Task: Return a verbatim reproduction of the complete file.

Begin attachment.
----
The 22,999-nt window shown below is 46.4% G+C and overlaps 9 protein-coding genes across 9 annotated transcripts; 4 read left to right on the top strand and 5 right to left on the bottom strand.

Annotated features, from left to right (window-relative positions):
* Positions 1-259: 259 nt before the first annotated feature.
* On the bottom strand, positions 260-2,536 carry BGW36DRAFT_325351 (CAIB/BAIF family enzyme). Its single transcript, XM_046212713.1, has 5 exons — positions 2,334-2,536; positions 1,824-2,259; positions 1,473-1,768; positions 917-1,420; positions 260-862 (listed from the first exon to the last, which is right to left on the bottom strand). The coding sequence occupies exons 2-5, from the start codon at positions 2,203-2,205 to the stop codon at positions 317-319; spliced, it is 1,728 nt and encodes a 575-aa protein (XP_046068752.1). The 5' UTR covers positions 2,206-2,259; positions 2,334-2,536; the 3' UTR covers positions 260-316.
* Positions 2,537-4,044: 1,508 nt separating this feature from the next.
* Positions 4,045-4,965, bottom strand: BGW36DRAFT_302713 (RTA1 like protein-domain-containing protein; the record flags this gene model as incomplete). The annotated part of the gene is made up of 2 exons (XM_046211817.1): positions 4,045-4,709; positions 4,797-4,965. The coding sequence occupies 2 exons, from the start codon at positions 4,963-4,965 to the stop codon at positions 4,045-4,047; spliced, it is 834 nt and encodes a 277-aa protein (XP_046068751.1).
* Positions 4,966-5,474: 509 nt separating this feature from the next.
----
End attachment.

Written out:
The 22,999-nt window shown below is 46.4% G+C and overlaps 9 protein-coding genes across 9 annotated transcripts; 4 read left to right on the top strand and 5 right to left on the bottom strand.

Annotated features, from left to right (window-relative positions):
* Positions 1-259: 259 nt before the first annotated feature.
* On the bottom strand, positions 260-2,536 carry BGW36DRAFT_325351 (CAIB/BAIF family enzyme). Its single transcript, XM_046212713.1, has 5 exons — positions 2,334-2,536; positions 1,824-2,259; positions 1,473-1,768; positions 917-1,420; positions 260-862 (listed from the first exon to the last, which is right to left on the bottom strand). The coding sequence occupies exons 2-5, from the start codon at positions 2,203-2,205 to the stop codon at positions 317-319; spliced, it is 1,728 nt and encodes a 575-aa protein (XP_046068752.1). The 5' UTR covers positions 2,206-2,259; positions 2,334-2,536; the 3' UTR covers positions 260-316.
* Positions 2,537-4,044: 1,508 nt separating this feature from the next.
* Positions 4,045-4,965, bottom strand: BGW36DRAFT_302713 (RTA1 like protein-domain-containing protein; the record flags this gene model as incomplete). The annotated part of the gene is made up of 2 exons (XM_046211817.1): positions 4,045-4,709; positions 4,797-4,965. The coding sequence occupies 2 exons, from the start codon at positions 4,963-4,965 to the stop codon at positions 4,045-4,047; spliced, it is 834 nt and encodes a 277-aa protein (XP_046068751.1).
* Positions 4,966-5,474: 509 nt separating this feature from the next.